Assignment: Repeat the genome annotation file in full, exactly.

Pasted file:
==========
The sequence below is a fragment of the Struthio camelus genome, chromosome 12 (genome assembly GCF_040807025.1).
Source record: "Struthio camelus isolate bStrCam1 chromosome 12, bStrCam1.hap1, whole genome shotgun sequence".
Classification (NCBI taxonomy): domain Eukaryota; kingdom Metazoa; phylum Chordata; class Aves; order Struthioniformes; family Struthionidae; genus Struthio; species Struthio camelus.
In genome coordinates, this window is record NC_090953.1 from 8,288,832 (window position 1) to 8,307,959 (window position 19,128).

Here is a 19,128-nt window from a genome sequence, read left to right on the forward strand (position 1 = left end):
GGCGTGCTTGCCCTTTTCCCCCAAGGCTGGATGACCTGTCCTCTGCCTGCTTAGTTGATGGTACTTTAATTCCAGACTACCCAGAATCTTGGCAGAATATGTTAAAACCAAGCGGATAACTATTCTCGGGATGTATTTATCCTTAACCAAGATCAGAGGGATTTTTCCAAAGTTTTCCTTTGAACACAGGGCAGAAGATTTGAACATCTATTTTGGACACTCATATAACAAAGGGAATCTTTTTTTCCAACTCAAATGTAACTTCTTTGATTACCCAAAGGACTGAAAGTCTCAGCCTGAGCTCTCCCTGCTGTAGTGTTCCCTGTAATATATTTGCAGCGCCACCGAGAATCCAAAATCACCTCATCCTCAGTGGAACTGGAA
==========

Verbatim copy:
The sequence below is a fragment of the Struthio camelus genome, chromosome 12 (genome assembly GCF_040807025.1).
Source record: "Struthio camelus isolate bStrCam1 chromosome 12, bStrCam1.hap1, whole genome shotgun sequence".
Classification (NCBI taxonomy): domain Eukaryota; kingdom Metazoa; phylum Chordata; class Aves; order Struthioniformes; family Struthionidae; genus Struthio; species Struthio camelus.
In genome coordinates, this window is record NC_090953.1 from 8,288,832 (window position 1) to 8,307,959 (window position 19,128).

Here is a 19,128-nt window from a genome sequence, read left to right on the forward strand (position 1 = left end):
GGCGTGCTTGCCCTTTTCCCCCAAGGCTGGATGACCTGTCCTCTGCCTGCTTAGTTGATGGTACTTTAATTCCAGACTACCCAGAATCTTGGCAGAATATGTTAAAACCAAGCGGATAACTATTCTCGGGATGTATTTATCCTTAACCAAGATCAGAGGGATTTTTCCAAAGTTTTCCTTTGAACACAGGGCAGAAGATTTGAACATCTATTTTGGACACTCATATAACAAAGGGAATCTTTTTTTCCAACTCAAATGTAACTTCTTTGATTACCCAAAGGACTGAAAGTCTCAGCCTGAGCTCTCCCTGCTGTAGTGTTCCCTGTAATATATTTGCAGCGCCACCGAGAATCCAAAATCACCTCATCCTCAGTGGAACTGGAA